Karina Brown is a college administrator at Columbus State Community College. On March 18th, she attended the Bon Jovi concert at the Nationwide Arena in Columbus with her childhood friend. The day, meant to be an enjoyable one as they were celebrating her 45th birthday, took a sour turn when towards the end of the evening a concert-goer turned to her and said: “You don’t belong in this country.”
Brown, who is the daughter of a Japanese immigrant and a U.S. military veteran, was understandably shaken and upset by the woman’s comment. She and her friend left the area immediately. While the remark of the woman was indeed disturbing, it was the response that Brown received from those she told the incident to that truly alarmed her.
Many of the people she spoke to about what happened attempted to justify the disparaging comment made and some thought that Brown was exaggerating its impact. Brown decided to document her experience in a Facebook post and was received with a plethora of negative and dismissive responses.
Brown states, “There were these various ways of making what happened to me ‘okay’.” However, understanding the larger impact and racist overtone of this message, she reported her story to Documenting Hate.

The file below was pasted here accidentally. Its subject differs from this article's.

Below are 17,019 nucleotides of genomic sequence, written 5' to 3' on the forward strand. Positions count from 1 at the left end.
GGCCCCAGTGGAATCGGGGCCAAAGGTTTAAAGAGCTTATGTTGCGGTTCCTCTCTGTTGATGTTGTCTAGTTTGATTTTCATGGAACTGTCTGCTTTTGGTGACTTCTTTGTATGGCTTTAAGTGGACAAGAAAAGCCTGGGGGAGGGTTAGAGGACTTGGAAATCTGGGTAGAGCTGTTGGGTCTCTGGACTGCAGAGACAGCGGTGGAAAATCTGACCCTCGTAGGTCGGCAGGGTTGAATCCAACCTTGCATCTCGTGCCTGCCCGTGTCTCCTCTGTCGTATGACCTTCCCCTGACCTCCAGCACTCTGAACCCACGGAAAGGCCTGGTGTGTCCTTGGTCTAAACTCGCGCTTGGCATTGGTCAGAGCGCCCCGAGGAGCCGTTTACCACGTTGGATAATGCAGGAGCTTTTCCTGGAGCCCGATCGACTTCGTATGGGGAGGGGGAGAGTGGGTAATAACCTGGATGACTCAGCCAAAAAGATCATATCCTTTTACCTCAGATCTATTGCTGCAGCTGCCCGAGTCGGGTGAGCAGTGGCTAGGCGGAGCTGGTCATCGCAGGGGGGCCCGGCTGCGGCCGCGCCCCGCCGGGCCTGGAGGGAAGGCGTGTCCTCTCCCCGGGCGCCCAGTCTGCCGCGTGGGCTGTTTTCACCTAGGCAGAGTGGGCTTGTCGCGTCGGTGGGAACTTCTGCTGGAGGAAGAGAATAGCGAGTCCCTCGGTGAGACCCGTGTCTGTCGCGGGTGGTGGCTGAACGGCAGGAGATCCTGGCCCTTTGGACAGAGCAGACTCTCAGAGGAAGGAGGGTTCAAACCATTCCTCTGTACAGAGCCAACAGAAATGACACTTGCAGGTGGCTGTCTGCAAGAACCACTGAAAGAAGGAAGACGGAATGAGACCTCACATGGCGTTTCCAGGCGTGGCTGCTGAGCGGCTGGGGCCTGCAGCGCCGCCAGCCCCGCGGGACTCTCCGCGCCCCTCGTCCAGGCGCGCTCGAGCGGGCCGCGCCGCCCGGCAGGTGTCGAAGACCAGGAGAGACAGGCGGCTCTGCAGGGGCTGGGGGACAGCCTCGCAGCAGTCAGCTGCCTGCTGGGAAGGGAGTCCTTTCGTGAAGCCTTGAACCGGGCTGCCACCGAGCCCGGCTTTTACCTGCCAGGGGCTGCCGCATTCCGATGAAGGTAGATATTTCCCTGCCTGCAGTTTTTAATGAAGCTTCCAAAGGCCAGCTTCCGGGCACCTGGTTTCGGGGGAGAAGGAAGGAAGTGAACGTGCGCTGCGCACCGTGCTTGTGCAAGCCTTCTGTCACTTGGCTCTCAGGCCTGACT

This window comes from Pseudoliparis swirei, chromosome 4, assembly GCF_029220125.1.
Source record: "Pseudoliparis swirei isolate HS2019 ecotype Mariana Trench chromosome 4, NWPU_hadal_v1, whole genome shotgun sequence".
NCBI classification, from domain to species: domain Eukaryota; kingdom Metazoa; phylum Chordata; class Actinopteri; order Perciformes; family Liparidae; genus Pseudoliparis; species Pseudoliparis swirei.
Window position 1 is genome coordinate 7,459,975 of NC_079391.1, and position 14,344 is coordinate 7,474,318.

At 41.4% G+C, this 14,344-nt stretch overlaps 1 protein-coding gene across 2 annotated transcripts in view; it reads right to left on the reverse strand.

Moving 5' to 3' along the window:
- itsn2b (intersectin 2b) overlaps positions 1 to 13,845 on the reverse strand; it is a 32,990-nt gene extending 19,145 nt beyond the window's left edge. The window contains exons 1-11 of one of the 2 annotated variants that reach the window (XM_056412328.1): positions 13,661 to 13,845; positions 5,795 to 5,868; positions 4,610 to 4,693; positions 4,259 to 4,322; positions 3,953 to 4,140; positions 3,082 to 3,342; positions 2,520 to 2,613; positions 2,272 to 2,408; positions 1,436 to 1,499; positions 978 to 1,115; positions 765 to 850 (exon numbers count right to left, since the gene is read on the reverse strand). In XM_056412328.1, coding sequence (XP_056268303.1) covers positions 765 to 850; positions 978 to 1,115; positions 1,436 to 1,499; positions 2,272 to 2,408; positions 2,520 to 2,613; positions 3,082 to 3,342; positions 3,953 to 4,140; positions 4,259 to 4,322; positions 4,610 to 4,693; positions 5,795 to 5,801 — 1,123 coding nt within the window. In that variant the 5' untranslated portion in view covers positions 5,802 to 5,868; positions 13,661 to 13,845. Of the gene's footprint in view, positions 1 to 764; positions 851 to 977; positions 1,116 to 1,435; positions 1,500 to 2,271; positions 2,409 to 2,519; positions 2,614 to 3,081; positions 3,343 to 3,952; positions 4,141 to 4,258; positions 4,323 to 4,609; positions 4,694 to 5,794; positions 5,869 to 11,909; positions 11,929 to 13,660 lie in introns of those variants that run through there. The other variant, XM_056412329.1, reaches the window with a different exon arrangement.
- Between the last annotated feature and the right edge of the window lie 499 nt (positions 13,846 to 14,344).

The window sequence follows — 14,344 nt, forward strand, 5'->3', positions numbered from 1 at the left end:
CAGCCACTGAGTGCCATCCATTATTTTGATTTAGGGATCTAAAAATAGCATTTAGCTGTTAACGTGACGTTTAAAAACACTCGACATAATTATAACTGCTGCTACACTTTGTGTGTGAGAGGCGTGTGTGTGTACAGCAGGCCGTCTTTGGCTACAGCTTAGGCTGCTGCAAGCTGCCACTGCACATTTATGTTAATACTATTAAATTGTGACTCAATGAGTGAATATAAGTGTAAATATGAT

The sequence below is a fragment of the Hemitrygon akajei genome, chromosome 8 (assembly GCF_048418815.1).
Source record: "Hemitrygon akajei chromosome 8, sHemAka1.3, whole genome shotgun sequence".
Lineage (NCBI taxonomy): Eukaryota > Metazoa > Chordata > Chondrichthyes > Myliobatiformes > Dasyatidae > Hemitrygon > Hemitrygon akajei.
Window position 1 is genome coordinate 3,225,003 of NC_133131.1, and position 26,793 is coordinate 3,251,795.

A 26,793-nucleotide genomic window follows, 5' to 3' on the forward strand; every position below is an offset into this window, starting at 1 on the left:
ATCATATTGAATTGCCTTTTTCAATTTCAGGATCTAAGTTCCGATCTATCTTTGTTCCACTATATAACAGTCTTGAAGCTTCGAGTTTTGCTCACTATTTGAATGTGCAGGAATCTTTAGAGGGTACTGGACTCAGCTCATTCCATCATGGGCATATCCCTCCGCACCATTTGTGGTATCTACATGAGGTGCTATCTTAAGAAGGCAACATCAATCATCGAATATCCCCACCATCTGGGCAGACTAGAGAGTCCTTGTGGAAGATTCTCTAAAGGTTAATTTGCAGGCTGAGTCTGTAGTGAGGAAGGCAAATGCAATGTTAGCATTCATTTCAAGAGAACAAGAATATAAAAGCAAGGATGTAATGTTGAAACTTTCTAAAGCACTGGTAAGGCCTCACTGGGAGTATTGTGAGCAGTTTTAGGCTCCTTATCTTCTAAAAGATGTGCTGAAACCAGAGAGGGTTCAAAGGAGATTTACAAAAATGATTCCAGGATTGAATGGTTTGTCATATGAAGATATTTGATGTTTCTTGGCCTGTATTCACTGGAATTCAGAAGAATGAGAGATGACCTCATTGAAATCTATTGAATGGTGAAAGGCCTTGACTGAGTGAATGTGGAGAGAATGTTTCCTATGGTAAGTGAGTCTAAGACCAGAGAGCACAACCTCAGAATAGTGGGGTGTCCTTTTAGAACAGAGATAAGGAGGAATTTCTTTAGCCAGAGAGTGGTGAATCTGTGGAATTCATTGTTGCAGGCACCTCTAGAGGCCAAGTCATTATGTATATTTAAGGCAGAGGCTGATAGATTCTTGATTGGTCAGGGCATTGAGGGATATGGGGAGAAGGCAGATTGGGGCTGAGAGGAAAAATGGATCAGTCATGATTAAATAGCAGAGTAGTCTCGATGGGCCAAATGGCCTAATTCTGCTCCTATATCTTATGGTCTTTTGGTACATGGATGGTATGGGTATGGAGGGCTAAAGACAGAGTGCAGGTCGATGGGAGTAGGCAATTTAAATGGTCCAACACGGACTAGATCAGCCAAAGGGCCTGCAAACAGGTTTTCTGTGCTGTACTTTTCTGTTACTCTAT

Documenting Hate, a project created by nonprofit newsroom ProPublica, is an online database that aims to track and document cases of discrimination from across the country.
As a mother and school administrator, Brown said that she felt that it was her duty to be a role model and “do what’s right.”
She explains that though she feels uncomfortable telling her story, she understands that these instances need exposure because “it may help someone else that’s had something happen to them.”
Click ‘NEXT PAGE’ to continue reading. If you found this story interesting, make sure to SHARE this post with all of your friends on Facebook.